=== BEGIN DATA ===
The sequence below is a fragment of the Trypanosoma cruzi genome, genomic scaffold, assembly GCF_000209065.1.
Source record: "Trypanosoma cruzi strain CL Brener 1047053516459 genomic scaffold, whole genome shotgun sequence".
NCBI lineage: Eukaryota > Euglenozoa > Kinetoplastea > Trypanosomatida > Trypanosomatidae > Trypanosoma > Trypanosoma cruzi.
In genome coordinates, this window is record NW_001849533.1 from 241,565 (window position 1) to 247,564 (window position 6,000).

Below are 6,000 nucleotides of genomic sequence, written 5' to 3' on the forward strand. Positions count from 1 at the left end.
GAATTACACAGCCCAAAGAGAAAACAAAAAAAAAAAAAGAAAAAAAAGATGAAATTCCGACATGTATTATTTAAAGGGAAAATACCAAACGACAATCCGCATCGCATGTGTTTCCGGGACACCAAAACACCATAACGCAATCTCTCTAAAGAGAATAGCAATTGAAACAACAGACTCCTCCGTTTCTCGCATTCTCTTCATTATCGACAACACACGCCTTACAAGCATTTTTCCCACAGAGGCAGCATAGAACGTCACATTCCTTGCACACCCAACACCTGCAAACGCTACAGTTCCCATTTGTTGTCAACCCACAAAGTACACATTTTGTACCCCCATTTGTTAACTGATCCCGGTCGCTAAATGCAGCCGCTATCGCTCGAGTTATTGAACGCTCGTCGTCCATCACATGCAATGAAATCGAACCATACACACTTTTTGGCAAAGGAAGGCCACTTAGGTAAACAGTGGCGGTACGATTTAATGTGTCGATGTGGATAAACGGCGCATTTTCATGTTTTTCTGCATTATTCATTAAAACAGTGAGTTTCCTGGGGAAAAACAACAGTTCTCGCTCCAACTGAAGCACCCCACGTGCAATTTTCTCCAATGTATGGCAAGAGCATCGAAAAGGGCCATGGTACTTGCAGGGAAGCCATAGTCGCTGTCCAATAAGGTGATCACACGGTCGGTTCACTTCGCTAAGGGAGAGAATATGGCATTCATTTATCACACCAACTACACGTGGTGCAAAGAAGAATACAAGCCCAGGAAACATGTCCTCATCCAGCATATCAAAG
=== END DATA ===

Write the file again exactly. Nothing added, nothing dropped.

The sequence below is a fragment of the Trypanosoma cruzi genome, genomic scaffold, assembly GCF_000209065.1.
Source record: "Trypanosoma cruzi strain CL Brener 1047053516459 genomic scaffold, whole genome shotgun sequence".
NCBI lineage: Eukaryota > Euglenozoa > Kinetoplastea > Trypanosomatida > Trypanosomatidae > Trypanosoma > Trypanosoma cruzi.
In genome coordinates, this window is record NW_001849533.1 from 241,565 (window position 1) to 247,564 (window position 6,000).

Below are 6,000 nucleotides of genomic sequence, written 5' to 3' on the forward strand. Positions count from 1 at the left end.
GAATTACACAGCCCAAAGAGAAAACAAAAAAAAAAAAAGAAAAAAAAGATGAAATTCCGACATGTATTATTTAAAGGGAAAATACCAAACGACAATCCGCATCGCATGTGTTTCCGGGACACCAAAACACCATAACGCAATCTCTCTAAAGAGAATAGCAATTGAAACAACAGACTCCTCCGTTTCTCGCATTCTCTTCATTATCGACAACACACGCCTTACAAGCATTTTTCCCACAGAGGCAGCATAGAACGTCACATTCCTTGCACACCCAACACCTGCAAACGCTACAGTTCCCATTTGTTGTCAACCCACAAAGTACACATTTTGTACCCCCATTTGTTAACTGATCCCGGTCGCTAAATGCAGCCGCTATCGCTCGAGTTATTGAACGCTCGTCGTCCATCACATGCAATGAAATCGAACCATACACACTTTTTGGCAAAGGAAGGCCACTTAGGTAAACAGTGGCGGTACGATTTAATGTGTCGATGTGGATAAACGGCGCATTTTCATGTTTTTCTGCATTATTCATTAAAACAGTGAGTTTCCTGGGGAAAAACAACAGTTCTCGCTCCAACTGAAGCACCCCACGTGCAATTTTCTCCAATGTATGGCAAGAGCATCGAAAAGGGCCATGGTACTTGCAGGGAAGCCATAGTCGCTGTCCAATAAGGTGATCACACGGTCGGTTCACTTCGCTAAGGGAGAGAATATGGCATTCATTTATCACACCAACTACACGTGGTGCAAAGAAGAATACAAGCCCAGGAAACATGTCCTCATCCAGCATATCAAAG